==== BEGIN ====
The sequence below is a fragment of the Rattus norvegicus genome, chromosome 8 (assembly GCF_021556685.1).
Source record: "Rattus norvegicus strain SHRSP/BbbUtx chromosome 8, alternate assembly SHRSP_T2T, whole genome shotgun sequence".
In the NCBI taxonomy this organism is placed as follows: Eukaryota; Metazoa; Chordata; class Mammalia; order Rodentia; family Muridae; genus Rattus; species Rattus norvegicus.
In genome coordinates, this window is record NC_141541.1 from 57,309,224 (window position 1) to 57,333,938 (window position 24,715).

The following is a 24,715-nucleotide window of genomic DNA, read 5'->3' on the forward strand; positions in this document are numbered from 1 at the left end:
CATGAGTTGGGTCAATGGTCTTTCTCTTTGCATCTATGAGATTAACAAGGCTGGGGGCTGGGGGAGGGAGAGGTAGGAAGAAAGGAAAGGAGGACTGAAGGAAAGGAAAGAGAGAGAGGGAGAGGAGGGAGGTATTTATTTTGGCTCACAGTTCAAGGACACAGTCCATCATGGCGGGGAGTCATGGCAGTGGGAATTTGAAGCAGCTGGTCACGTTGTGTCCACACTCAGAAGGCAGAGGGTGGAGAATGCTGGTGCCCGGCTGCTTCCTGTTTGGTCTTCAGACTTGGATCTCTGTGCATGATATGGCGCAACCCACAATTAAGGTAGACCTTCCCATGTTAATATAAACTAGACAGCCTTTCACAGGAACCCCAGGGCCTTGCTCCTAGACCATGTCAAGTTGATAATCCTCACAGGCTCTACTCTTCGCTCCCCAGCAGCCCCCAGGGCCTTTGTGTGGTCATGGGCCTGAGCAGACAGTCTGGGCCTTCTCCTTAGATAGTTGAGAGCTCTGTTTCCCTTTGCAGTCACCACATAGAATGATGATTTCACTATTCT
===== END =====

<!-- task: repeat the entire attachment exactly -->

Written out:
The sequence below is a fragment of the Rattus norvegicus genome, chromosome 8 (assembly GCF_021556685.1).
Source record: "Rattus norvegicus strain SHRSP/BbbUtx chromosome 8, alternate assembly SHRSP_T2T, whole genome shotgun sequence".
In the NCBI taxonomy this organism is placed as follows: Eukaryota; Metazoa; Chordata; class Mammalia; order Rodentia; family Muridae; genus Rattus; species Rattus norvegicus.
In genome coordinates, this window is record NC_141541.1 from 57,309,224 (window position 1) to 57,333,938 (window position 24,715).

The following is a 24,715-nucleotide window of genomic DNA, read 5'->3' on the forward strand; positions in this document are numbered from 1 at the left end:
CATGAGTTGGGTCAATGGTCTTTCTCTTTGCATCTATGAGATTAACAAGGCTGGGGGCTGGGGGAGGGAGAGGTAGGAAGAAAGGAAAGGAGGACTGAAGGAAAGGAAAGAGAGAGAGGGAGAGGAGGGAGGTATTTATTTTGGCTCACAGTTCAAGGACACAGTCCATCATGGCGGGGAGTCATGGCAGTGGGAATTTGAAGCAGCTGGTCACGTTGTGTCCACACTCAGAAGGCAGAGGGTGGAGAATGCTGGTGCCCGGCTGCTTCCTGTTTGGTCTTCAGACTTGGATCTCTGTGCATGATATGGCGCAACCCACAATTAAGGTAGACCTTCCCATGTTAATATAAACTAGACAGCCTTTCACAGGAACCCCAGGGCCTTGCTCCTAGACCATGTCAAGTTGATAATCCTCACAGGCTCTACTCTTCGCTCCCCAGCAGCCCCCAGGGCCTTTGTGTGGTCATGGGCCTGAGCAGACAGTCTGGGCCTTCTCCTTAGATAGTTGAGAGCTCTGTTTCCCTTTGCAGTCACCACATAGAATGATGATTTCACTATTCT